As the Environmental Protection Agency seems to be opening the door to introducing asbestos use back into the United States, mesothelioma patients and advocates are struggling to find a way to fight back. They might take a lesson from recent victories achieved by our neighbors to the north, in Canada. A study conducted by the Institute for Work & Health (IWH) that looked into the lifetime costs of newly diagnosed cases of work-related asbestos illnesses in the country proved extremely helpful, and its conclusions ended up being incorporated into the Canadian government’s regulatory impact statement related to that country’s recent asbestos ban.
Though there had been plenty of scientific data linking asbestos use and mining to mesothelioma, asbestosis and other asbestos-related diseases, the IWH report ended up getting so much attention in the media that it became impossible to ignore. While safety and work advocacy groups worked to raise attention to the importance of enacting an asbestos ban, the report ended up being summarized by more than 50 television stations in the United States and by more than 40 print and online media sources. Also helping in the campaign was a series written by journalist Tavia Grant of the Globe and Mail which focused attention on the health risks of asbestos exposure.
According to IWH Senior Scientist Dr. Emile Tompa, the study’s lead author, the attention by the media on the issue of mesothelioma and other asbestos-related diseases, came as no surprise, but was particularly effective because of its timing: it was made public at the same time that the Canadian government was considering its asbestos ban. “Asbestos is the top cause of occupational deaths in Canada, and many organizations had been pressing the Canadian government to act,” says Tompa. What Tompa may not have anticipated was that the new asbestos regulations that were eventually proposed by the government in January of 2018 cited information from the study to support its position, as well as the anticipated benefits of the new rules. Speaking of why the report was so valuable, economists Joe Devlin, Keisha Panoff and Michael Chan of Environment and Climate Change Canada said, “The IWH study provided us with high-quality evidence on the economic burden of asbestos-related diseases in the Canadian context. It was invaluable to our analysis.” The study had estimated the costs of mesothelioma and lung cancer due to asbestos exposure from work at $2.35 billion for the year 2011 alone. “Little information has been available on the magnitudes of health and productivity losses from these diseases and their costs to society,” says Tompa.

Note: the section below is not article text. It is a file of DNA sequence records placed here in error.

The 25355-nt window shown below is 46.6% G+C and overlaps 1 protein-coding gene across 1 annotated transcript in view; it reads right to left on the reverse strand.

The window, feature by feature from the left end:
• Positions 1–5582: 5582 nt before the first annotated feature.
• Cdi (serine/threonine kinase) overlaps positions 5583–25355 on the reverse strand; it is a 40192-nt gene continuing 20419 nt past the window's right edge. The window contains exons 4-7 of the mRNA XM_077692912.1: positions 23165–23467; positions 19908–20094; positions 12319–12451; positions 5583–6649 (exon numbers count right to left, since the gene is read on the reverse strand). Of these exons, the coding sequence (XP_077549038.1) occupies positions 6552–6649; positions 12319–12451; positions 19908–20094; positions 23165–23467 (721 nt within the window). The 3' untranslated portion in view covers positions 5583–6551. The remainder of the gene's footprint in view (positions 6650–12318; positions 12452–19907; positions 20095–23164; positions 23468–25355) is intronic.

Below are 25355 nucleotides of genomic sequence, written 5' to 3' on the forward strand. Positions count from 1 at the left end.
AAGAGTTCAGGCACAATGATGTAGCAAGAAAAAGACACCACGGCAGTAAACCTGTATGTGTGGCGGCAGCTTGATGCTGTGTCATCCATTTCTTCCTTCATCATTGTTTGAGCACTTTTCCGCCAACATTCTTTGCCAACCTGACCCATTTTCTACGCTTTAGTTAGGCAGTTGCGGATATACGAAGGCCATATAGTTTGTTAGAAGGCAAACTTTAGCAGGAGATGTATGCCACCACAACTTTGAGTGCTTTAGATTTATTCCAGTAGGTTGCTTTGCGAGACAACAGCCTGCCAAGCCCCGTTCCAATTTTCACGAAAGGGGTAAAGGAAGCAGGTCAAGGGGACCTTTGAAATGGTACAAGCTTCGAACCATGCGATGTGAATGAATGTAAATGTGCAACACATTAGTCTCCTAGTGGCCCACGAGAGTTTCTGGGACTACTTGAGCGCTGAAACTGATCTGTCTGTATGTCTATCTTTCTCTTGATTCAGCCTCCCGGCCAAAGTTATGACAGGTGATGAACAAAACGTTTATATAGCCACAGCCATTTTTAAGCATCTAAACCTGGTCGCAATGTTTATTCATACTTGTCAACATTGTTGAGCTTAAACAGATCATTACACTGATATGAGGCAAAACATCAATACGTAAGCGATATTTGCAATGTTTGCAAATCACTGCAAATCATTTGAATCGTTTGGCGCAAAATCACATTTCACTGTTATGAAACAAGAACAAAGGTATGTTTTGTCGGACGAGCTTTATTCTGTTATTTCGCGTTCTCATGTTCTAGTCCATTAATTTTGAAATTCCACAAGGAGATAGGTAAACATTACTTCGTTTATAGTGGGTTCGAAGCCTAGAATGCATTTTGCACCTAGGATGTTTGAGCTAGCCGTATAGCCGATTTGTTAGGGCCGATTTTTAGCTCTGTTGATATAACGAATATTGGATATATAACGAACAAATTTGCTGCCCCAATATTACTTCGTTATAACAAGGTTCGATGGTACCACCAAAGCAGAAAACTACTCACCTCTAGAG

Whether a similar effort will succeed in the United States remains to be seen, but mesothelioma and other asbestos-related diseases do exact both a financial and emotional toll in our country. For information on how the Patient Advocates at Mesothelioma.net can support you as you battle against the impact of this disease, contact us today at 1-800-692-8608.